Apple, whose iPhone was taken on by carriers because it drove people into their stores as opposed to delivering profits, has seen a massive plunge in demand for their Smartphone as new Android devices are launched in Australia.
According to new research Apple share of the smartphone market has fallen from 30.6 per cent to 18.3 per cent in a year. At the same time, Android sales rose from 10.7 per cent to 45.2 per cent.
At a Telstra store yesterday SmartHouse showed several people an iPhone and a new large screen Samsung and HTC phone. 7 out of 10 said that they prefered the larger screen and the “lighter” feel of the Android devices.
The move could be good news for carriers like Telstra, Optus and Vodafone who are witnessing big demand for Android Smartphones as brands such as Samsung, Motorola and HTC launch new Android models. According to Telstra executives, the network makes “significantly more money” selling an Android device than an Apple iPhone because of margin squeeze by Apple.
According to the Kantar Worldpanel ComTech research Android is now the top OS in several Countries including Australia.
In contract research group IDC is saying that Apple became the No. 1 mobile phone vendor in Australia for the first time in Q1, with nearly one third market share.
They said that in the smartphone market, Apple’s iOS now holds close to 40 percent market share, up almost 10 percent on Q4 last year, according to IDC’s Mobile Device Tracker.
Android was in second place with nearly 30 percent of the market, while Nokia’s Symbian system plunged to third with 22 percent, IDC said.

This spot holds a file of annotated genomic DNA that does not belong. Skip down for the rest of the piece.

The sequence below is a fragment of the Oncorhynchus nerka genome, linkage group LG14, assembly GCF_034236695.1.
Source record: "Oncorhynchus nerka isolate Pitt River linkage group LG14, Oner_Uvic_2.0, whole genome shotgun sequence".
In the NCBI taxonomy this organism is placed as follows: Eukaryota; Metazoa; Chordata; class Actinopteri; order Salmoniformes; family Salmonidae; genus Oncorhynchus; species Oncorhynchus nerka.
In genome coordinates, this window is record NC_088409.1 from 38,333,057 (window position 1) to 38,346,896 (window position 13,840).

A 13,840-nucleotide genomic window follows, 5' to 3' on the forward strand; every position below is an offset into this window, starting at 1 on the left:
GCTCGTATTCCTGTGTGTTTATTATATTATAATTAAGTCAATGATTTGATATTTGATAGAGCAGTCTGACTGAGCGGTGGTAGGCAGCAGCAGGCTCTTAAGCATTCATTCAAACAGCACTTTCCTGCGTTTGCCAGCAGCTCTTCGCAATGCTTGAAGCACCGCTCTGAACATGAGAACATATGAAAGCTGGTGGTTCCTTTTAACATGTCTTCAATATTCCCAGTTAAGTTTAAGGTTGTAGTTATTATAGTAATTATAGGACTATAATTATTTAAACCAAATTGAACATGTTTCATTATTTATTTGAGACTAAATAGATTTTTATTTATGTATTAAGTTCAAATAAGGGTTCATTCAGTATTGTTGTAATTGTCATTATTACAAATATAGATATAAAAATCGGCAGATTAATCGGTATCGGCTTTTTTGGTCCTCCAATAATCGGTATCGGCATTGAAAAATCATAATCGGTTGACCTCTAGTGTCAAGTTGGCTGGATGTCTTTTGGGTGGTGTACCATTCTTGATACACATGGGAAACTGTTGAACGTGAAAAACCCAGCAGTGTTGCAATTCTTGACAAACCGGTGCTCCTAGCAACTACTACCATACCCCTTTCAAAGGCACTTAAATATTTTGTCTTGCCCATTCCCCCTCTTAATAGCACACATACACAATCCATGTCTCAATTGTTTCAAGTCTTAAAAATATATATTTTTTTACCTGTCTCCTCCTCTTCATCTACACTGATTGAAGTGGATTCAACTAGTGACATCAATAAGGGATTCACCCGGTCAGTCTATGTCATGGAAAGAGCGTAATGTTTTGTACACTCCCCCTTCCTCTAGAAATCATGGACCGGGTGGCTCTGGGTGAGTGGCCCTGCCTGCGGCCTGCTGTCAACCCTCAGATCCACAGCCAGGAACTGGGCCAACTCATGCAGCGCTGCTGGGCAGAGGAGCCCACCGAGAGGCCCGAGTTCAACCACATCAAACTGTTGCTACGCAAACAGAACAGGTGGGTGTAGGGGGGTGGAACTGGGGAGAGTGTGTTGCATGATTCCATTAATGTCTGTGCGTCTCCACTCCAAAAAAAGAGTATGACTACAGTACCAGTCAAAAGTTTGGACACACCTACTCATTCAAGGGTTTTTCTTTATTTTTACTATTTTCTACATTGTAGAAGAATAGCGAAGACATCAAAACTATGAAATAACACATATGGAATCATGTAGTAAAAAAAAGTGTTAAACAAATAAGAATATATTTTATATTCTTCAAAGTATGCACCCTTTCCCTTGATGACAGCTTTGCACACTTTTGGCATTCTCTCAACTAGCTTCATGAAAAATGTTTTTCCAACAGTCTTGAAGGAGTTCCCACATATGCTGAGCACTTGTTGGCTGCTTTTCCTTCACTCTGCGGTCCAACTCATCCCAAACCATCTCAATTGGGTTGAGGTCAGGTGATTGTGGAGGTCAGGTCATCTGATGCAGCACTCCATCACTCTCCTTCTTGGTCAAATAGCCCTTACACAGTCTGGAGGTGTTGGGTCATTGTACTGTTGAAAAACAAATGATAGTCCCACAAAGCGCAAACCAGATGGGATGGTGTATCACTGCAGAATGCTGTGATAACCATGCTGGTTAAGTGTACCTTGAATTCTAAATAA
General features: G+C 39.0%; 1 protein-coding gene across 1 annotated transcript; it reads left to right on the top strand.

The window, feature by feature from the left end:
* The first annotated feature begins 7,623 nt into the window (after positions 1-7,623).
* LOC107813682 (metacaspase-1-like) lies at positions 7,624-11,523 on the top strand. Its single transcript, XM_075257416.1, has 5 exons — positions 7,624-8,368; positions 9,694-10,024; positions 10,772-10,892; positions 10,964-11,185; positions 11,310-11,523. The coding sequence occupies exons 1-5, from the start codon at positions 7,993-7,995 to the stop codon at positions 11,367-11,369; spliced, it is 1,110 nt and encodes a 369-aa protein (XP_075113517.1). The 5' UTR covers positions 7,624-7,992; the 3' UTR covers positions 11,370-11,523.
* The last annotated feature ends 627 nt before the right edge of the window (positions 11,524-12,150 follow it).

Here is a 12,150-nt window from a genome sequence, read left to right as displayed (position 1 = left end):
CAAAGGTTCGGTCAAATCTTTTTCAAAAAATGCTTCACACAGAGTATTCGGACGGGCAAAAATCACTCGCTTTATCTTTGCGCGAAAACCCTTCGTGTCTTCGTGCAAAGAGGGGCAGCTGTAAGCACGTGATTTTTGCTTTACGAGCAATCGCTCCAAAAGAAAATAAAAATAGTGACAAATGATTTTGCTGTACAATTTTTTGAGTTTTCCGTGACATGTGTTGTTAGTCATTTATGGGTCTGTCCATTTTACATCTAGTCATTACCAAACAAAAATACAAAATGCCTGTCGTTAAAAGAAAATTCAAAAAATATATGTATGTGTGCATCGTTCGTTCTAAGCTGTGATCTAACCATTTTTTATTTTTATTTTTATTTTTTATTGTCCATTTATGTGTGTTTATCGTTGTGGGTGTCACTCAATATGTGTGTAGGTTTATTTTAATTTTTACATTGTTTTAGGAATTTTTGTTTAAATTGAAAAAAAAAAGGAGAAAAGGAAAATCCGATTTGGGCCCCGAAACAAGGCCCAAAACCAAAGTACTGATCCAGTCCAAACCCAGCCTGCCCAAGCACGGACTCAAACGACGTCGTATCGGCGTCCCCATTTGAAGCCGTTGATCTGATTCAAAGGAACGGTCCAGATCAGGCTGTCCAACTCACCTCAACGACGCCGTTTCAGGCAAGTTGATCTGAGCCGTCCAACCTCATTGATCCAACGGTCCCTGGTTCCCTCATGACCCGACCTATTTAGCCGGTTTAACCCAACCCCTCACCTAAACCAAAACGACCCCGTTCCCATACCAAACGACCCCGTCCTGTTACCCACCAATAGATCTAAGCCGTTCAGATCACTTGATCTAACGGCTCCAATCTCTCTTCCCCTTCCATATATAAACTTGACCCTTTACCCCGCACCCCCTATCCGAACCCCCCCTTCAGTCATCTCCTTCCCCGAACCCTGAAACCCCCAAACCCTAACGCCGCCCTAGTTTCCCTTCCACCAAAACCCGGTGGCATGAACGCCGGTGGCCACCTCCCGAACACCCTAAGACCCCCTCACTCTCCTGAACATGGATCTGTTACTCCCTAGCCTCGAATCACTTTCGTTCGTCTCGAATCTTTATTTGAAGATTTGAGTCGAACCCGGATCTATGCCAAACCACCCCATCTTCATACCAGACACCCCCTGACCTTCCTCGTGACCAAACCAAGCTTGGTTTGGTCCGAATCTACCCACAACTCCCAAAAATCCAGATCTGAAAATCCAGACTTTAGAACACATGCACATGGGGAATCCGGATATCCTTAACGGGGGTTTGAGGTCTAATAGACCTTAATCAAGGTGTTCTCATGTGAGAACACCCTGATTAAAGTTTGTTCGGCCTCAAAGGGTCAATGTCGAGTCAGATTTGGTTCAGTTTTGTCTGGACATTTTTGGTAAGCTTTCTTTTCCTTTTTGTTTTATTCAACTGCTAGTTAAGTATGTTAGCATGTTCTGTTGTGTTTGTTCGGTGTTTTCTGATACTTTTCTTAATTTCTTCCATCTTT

IDC telecoms analyst Mark Novosel predicts Apple will experience a dip in Q3 as the market eases in preparation for an expected new iPhone model in Q4.
Meanwhile he says the wide range of Android flagships launching in Q2 and Q3 should see strong growth for the Google system. And in Q4, the price of Android flagships will be cut in a bid to lure Christmas shoppers and enable them to better compete with the expected new iPhone.
ComTech said that three-quarters of Android’s sales come from people upgrading from an older phone; just 1.4 per cent of Android sales are from former iPhone owners. More than eight out of ten BlackBerry purchasers, however, were upgrading from a feature phone to their first smartphone. Although there are now more iPhones in use, they represent a smaller proportion of sales.
In the same period Nokia fell 22 per cent, from 32.7 per cent to 10.7 per cent, while Windows Phone, despite a significant marketing push behind new technology, halved from 5.6 per cent to 2.8 per cent.
Global Consumer Insight Director, Dominic Sunnebo said “We are yet to see any real signs of consumers switching between Android and Apple. Our data shows that Apple and Android’s customers are intensely loyal when choosing their upgrade.”
He added that “One reason for this is the investment consumers make in their device through apps. This investment is then lost if they want to choose a different OS as the apps are non-transferable.”
In the future, Sunnebo suggested that competition will be tighter. “A concern for brands targeting the lower end of the market is that once consumers have tried a smartphone they are prepared to spend more on their next device and could turn to other brands,” he said. “With more and more consumers buying smartphones the future for middle-to-high-end smartphones is set to become ever more competitive.”